Distance-vector routing functions by passing routing tables between devices on the network. So the first router looks at its connected interfaces, builds a routing table, and passes that information to other routers on its connected interfaces.

If the router receives routing tables from other routers, it updates any metrics used for choosing routes, such as RIP’s hop count, and adds that information to its routing table. This information is then sent out with the routing table updates that are sent to neighboring routers.

Now, this process sounds really simple — the routers will just pass that information out and then everyone will know how to get to all other locations on the network — but there are some issues that affect most vector routing protocols.

These updates pass routing tables from router to router to get the information out to all routers, but what does this really look like? If you examine the following illustration, you see three routers with their interfaces configured according to the diagram, as well as the routing table on each router. In this instance, no routing protocol is running.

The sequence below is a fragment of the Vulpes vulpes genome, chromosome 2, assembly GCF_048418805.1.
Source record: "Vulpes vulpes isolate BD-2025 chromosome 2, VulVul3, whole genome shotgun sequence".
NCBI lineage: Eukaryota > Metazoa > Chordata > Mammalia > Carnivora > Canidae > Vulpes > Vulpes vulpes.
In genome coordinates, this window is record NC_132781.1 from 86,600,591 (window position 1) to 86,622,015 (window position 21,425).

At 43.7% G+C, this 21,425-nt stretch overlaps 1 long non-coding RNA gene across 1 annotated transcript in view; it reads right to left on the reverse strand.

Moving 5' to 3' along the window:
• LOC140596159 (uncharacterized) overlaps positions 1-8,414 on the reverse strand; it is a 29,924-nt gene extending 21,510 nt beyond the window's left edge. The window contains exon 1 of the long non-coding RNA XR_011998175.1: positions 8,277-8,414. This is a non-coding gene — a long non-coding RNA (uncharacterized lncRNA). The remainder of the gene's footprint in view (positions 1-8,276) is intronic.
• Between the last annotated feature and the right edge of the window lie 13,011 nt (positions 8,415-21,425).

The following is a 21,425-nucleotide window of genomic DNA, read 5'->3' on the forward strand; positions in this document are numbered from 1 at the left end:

If you now enable a dynamic routing protocol and give it some time to propagate changes to all areas of the network or converge, the routing information will look more like the following figure. Note that the routers on each end of the network now know about the network segments at the other end of the network and have associated a hop count with the path to those networks.


Setting up a routing protocol does not take much work; you need to give the routers only enough information to allow them to dynamically update their routing information between devices. Sharing of connection information or routing tables allows all routers in the routing group to know how to get to all the other network segments supported by the routing group.